Nicola Ashbrook – Q&A

Nicola Ashbrook

Nicola Ashbrook

Nicola Ashbrook is an indie author of two novellas-in-flash – The Anatomical History of Violet Vee, and Mae in Quinquennia published with indie publisher Selcouth Station. Her debut flash fiction collection is upcoming with Bearded Badger. She is always writing a novel.

Flash fictions are tiny stories of usually less than 1000 words. A novella-in-flash consists of many flash fictions which both stand alone and, when read in order, tell a bigger story. Nicola likes to write about interesting women – women who are different, quirky, contradictory, naughty, challenging. She likes a story with humour AND tears.

Nicola lives in the north-west of England with her family, two cats and an overly friendly Boston Terrier. When she isn’t writing, she works as a speech and language therapist for children.

Nicola can be found at:
Website: https://nicolalostinnarration.weebly.com/
Twitter: @NicolaAWrites
Instagram: @NicolaAWrites

Tell me what inspired you to write your most recent collection?

My most recent book is The Art of Escapology, a flash fiction collection centred around the theme of escape. I wrote much of it during the first wave of the pandemic when my mum also unexpectedly became very unwell (and died five months later.) In retrospect, I think I was writing to escape my own reality so the theme must have been lurking in my subconscious.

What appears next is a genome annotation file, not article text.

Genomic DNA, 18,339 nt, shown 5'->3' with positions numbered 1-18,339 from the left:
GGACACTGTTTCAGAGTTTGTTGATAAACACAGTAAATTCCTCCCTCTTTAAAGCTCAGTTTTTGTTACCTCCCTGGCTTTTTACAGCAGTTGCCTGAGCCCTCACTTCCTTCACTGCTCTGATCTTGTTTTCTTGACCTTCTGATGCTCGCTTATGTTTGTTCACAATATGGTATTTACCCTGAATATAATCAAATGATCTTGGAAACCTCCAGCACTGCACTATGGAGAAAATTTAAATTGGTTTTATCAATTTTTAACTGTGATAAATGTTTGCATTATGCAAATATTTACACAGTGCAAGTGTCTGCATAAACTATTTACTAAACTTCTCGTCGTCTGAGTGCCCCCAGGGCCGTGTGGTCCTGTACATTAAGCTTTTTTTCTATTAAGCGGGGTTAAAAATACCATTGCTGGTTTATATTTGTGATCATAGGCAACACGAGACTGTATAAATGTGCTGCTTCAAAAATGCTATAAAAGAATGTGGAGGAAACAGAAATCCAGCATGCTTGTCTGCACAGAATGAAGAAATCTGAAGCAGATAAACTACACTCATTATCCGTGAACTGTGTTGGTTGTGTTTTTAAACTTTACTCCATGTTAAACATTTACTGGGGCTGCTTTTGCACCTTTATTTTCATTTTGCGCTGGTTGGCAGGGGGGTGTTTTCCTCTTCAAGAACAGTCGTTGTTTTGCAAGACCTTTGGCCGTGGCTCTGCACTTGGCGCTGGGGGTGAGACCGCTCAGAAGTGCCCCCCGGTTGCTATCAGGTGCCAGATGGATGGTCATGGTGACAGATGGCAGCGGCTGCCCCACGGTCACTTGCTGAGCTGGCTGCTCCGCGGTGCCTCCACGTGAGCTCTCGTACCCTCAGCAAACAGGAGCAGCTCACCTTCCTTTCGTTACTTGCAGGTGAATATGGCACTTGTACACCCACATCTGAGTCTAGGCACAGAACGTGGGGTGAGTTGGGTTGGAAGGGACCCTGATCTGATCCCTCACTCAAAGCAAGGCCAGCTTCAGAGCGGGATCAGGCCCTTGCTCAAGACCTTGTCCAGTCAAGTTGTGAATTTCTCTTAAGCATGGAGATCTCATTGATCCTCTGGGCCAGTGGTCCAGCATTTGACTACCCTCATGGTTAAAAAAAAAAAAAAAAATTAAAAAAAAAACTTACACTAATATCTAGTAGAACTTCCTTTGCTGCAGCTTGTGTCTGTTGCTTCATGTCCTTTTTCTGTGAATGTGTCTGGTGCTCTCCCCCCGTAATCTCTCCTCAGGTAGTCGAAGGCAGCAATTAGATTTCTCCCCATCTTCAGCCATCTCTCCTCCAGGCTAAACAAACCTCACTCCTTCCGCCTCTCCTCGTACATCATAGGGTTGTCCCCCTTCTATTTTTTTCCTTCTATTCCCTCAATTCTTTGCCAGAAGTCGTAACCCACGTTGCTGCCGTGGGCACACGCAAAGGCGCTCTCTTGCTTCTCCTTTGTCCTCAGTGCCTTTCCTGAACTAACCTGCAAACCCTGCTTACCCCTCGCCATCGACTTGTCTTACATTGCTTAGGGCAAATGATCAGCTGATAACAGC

What came first the characters or the world?

In The Art of Escapology, there are many different characters and many different worlds. In my previous books, two novellas-in-flash – Mae in Quinquennia and The Anatomical History of Violet Vee – the characters definitely came first. They are both strong, quirky women but very different in their life experiences and approach. Mae experiences many challenges in her life but handles them all with a trademark dark humour. Violet, on the other hand, lives every day as though it’s her last, with a flagrant disregard for rules, morals and societal conventions.

How hard was it to get your first (debut) book published?

Getting Mae In Quinquennia published was quite challenging. She got a few rejections. She was actually rejected by her eventual publisher initially but they offered feedback and I accepted it. When they re-read to provide it, they changed their mind and offered to publish!

Violet Vee had the smoothest journey of the three. The Art of Escapology also got its rejections but found it’s perfect home at Bearded Badger Press. I was only able to submit there because I was born in the midlands. My grandparents had immigrated there from Poland in 1946 – something which has become very poignant as one of the key stories is loosely based on my grandmother’s experiences in a concentration camp during the war. I feel the book has found its spiritual home.